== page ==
South African writer Athol Fugard has left his mark in the land of his birth, mainly in the Eastern Cape and Karoo. The Karoo village of Nieu Bethesda and the coastal city of Port Elizabeth are settings for two of his best known plays and reveal his close ties with South Africa.

Did you know?

Athol Fugard has written more than 30 plays. 

Time magazine considers South African-born writer Athol Fugard to be 'the greatest active playwright in the English-speaking world'.

And even though this prolific playwright, novelist, actor, director and teacher lives and works in San Diego, USA, he continues to be inspired by the dynamics in his land of birth.

Visitors to South Africa who are interested in Athol Fugard can start off in Nieu Bethesda in the Karoo. Fugard wrote many of his works there but the 'Owl House' town is famous for his play which was later made into a film, The Road to Mecca. It tells the story of Helen Martins who created an imaginary world around her in her Owl House, now a national monument. Fugard has also had a hand in the erection of a theatre in the little town.

Fugard is also remembered in Port Elizabeth where a memorial of kites in St George's Park, where his dad used to run a tearoom, marks his ties to the city. He wrote his only autobiographical play there, Master Harold and the Boys.

While living in the Eastern Cape city, Fugard also founded the Circle Players and then the Serpent Players to bring his plays to life. More recently, he has been hailed for an Oscar-winning film, Tsotsi, based on his work.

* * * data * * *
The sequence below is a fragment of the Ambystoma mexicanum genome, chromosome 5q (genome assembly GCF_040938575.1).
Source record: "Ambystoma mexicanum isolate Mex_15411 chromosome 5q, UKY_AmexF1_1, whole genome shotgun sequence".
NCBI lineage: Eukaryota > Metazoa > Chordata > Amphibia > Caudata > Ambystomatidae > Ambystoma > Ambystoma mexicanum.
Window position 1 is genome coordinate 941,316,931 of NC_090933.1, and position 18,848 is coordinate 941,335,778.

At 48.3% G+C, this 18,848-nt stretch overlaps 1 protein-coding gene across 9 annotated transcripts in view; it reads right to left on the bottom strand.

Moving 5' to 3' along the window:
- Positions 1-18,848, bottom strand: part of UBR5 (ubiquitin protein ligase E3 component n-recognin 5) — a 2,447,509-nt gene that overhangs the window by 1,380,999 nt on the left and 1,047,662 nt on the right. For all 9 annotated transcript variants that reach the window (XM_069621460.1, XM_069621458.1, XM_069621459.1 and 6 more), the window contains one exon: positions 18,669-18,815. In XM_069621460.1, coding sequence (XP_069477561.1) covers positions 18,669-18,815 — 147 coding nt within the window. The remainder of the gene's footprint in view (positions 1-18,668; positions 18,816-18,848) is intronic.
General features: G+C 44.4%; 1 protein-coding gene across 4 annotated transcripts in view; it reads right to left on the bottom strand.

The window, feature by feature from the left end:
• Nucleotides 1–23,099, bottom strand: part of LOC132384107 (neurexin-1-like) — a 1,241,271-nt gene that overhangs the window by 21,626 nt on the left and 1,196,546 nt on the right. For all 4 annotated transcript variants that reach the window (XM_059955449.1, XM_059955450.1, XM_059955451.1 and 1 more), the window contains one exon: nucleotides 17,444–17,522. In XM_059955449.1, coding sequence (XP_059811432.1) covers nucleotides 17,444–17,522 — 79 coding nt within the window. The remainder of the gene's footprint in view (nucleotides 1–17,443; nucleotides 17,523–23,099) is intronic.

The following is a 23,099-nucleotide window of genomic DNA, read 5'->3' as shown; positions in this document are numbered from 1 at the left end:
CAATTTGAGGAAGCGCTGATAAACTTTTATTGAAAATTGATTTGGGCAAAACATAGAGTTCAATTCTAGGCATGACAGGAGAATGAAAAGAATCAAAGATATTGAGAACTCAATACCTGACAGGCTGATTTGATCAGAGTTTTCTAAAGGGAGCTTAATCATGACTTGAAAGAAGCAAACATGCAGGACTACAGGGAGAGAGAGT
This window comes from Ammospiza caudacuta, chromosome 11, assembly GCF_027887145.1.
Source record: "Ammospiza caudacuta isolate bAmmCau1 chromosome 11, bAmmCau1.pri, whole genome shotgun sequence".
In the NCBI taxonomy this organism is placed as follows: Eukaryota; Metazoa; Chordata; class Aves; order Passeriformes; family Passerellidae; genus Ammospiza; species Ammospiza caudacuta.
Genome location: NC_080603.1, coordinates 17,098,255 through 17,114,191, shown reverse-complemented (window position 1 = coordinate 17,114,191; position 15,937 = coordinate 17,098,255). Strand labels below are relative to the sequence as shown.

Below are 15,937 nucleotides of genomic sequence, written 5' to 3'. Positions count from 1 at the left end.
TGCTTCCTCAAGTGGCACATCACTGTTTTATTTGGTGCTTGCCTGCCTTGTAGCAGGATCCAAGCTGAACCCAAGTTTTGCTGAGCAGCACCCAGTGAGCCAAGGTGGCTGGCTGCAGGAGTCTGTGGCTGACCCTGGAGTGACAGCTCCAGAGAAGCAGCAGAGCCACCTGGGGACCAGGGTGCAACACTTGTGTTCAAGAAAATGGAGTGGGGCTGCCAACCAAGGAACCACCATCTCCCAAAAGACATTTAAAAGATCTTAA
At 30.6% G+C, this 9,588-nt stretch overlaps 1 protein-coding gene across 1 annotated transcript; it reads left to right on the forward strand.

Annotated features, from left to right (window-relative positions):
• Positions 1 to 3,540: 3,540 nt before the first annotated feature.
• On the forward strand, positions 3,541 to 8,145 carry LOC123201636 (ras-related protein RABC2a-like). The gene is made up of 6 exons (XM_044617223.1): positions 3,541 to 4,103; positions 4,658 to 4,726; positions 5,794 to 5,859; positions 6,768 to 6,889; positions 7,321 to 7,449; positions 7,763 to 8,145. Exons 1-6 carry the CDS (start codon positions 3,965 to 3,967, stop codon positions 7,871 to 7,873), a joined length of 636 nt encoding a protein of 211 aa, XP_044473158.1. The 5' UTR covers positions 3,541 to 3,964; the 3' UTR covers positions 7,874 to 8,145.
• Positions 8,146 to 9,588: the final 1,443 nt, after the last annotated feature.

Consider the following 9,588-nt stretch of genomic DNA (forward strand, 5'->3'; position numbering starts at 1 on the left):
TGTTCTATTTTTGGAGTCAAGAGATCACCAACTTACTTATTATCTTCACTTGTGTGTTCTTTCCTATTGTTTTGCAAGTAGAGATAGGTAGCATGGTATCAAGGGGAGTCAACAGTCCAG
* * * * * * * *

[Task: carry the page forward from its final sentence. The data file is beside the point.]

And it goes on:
In this, like many of his other stories, Athol Fugard portrays the lives of marginalised people and gives a voice to the voiceless. Some of his other plays include The Captain's Tiger, Valley Song, My Children! My Africa, A Lesson from Aloes, The Island,andSizwe Banzi is Dead.

Fugard was born in Middelburg, Eastern Cape. He began writing in the 50s after he dropped out of university in Cape Town, hitch-hiked to North Africa then worked on a ship in the Far East. Today, he is a professor at the University of California.

He has South Africa and holds US citizenship but Athol Fugard's literature is still known for its South African content, dealing as it does with the political and social upheaval of the apartheid system in South Africa.

His latest play, The Blue Iris, is currently on at The Fugard in District Six, a new Cape Town theatre named after the great man.

Travel tips & Planning info

Who to contact

The Owl House
Tel: +27 (0)49 841 1733

How to get here

Port Elizabeth is on the national road (N1) along the coastline between Durban and Cape Town, and also has its own airport. Nieu Bethesda is some 60km from Graaff-Reinet. The turn off to the town is on the N9 and is well sign-posted.

Around the area

Athol Fugard’s play The Road to Mecca is based on the creative life of Helen Martins, who transformed her modest Karoo dwelling with glass and cement and a singular vision. A visit to Nieu Bethesda is not complete without a visit to her house, now a museum.

Tours to do

Nieu Bethesda is conveniently situated for a number of day trips to a variety of destinations. Try the Karoo Fossil Safari, a half-hour stroll with a guide to the nearby Gats River bed.

Where to stay

Accommodation in Nieu Bethesda is both comfortable and quirky, varying from farmhouse to backpacker lodge. Most places are self-catering, but meals are also readily available at a variety of venues around town.

What to eat

Port Elizabeth offers restaurants to suit any palate, and Nieu Bethesda has a variety of restaurants offering diverse meal options.

What's happening

Nieu Bethesda is the starting point for a number of hiking routes.